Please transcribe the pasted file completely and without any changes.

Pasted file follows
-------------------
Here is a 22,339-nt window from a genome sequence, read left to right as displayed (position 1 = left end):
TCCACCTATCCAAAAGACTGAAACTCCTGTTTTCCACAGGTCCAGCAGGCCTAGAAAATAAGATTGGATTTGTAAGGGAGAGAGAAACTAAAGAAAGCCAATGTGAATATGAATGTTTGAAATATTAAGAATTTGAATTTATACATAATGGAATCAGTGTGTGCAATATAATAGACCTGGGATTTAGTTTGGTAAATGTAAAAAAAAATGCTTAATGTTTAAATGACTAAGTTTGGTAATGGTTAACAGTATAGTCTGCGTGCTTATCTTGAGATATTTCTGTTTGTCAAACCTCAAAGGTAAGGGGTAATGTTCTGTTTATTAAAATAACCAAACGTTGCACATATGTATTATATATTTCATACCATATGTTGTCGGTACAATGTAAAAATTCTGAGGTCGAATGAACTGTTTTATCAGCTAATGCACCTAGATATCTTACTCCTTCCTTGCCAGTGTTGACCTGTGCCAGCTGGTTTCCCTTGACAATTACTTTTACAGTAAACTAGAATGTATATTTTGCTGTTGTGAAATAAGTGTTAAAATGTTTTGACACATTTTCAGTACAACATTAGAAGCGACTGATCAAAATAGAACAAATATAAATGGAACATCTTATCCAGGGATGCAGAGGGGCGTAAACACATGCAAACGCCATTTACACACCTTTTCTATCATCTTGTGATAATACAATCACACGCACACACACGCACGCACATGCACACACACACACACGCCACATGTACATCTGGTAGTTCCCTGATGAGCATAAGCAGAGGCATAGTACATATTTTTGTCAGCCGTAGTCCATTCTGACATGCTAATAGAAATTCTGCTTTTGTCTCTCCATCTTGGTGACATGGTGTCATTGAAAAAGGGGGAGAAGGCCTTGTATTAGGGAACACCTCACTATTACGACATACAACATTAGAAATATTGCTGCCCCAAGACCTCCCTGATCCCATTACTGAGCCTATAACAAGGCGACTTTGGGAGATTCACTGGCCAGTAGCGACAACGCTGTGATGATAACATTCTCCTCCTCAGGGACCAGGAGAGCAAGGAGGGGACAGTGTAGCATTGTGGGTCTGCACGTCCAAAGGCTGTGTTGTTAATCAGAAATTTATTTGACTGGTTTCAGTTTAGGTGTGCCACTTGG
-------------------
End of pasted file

Here is a 22,339-nt window from a genome sequence, read left to right as displayed (position 1 = left end):
TCCACCTATCCAAAAGACTGAAACTCCTGTTTTCCACAGGTCCAGCAGGCCTAGAAAATAAGATTGGATTTGTAAGGGAGAGAGAAACTAAAGAAAGCCAATGTGAATATGAATGTTTGAAATATTAAGAATTTGAATTTATACATAATGGAATCAGTGTGTGCAATATAATAGACCTGGGATTTAGTTTGGTAAATGTAAAAAAAAATGCTTAATGTTTAAATGACTAAGTTTGGTAATGGTTAACAGTATAGTCTGCGTGCTTATCTTGAGATATTTCTGTTTGTCAAACCTCAAAGGTAAGGGGTAATGTTCTGTTTATTAAAATAACCAAACGTTGCACATATGTATTATATATTTCATACCATATGTTGTCGGTACAATGTAAAAATTCTGAGGTCGAATGAACTGTTTTATCAGCTAATGCACCTAGATATCTTACTCCTTCCTTGCCAGTGTTGACCTGTGCCAGCTGGTTTCCCTTGACAATTACTTTTACAGTAAACTAGAATGTATATTTTGCTGTTGTGAAATAAGTGTTAAAATGTTTTGACACATTTTCAGTACAACATTAGAAGCGACTGATCAAAATAGAACAAATATAAATGGAACATCTTATCCAGGGATGCAGAGGGGCGTAAACACATGCAAACGCCATTTACACACCTTTTCTATCATCTTGTGATAATACAATCACACGCACACACACGCACGCACATGCACACACACACACACGCCACATGTACATCTGGTAGTTCCCTGATGAGCATAAGCAGAGGCATAGTACATATTTTTGTCAGCCGTAGTCCATTCTGACATGCTAATAGAAATTCTGCTTTTGTCTCTCCATCTTGGTGACATGGTGTCATTGAAAAAGGGGGAGAAGGCCTTGTATTAGGGAACACCTCACTATTACGACATACAACATTAGAAATATTGCTGCCCCAAGACCTCCCTGATCCCATTACTGAGCCTATAACAAGGCGACTTTGGGAGATTCACTGGCCAGTAGCGACAACGCTGTGATGATAACATTCTCCTCCTCAGGGACCAGGAGAGCAAGGAGGGGACAGTGTAGCATTGTGGGTCTGCACGTCCAAAGGCTGTGTTGTTAATCAGAAATTTATTTGACTGGTTTCAGTTTAGGTGTGCCACTTGG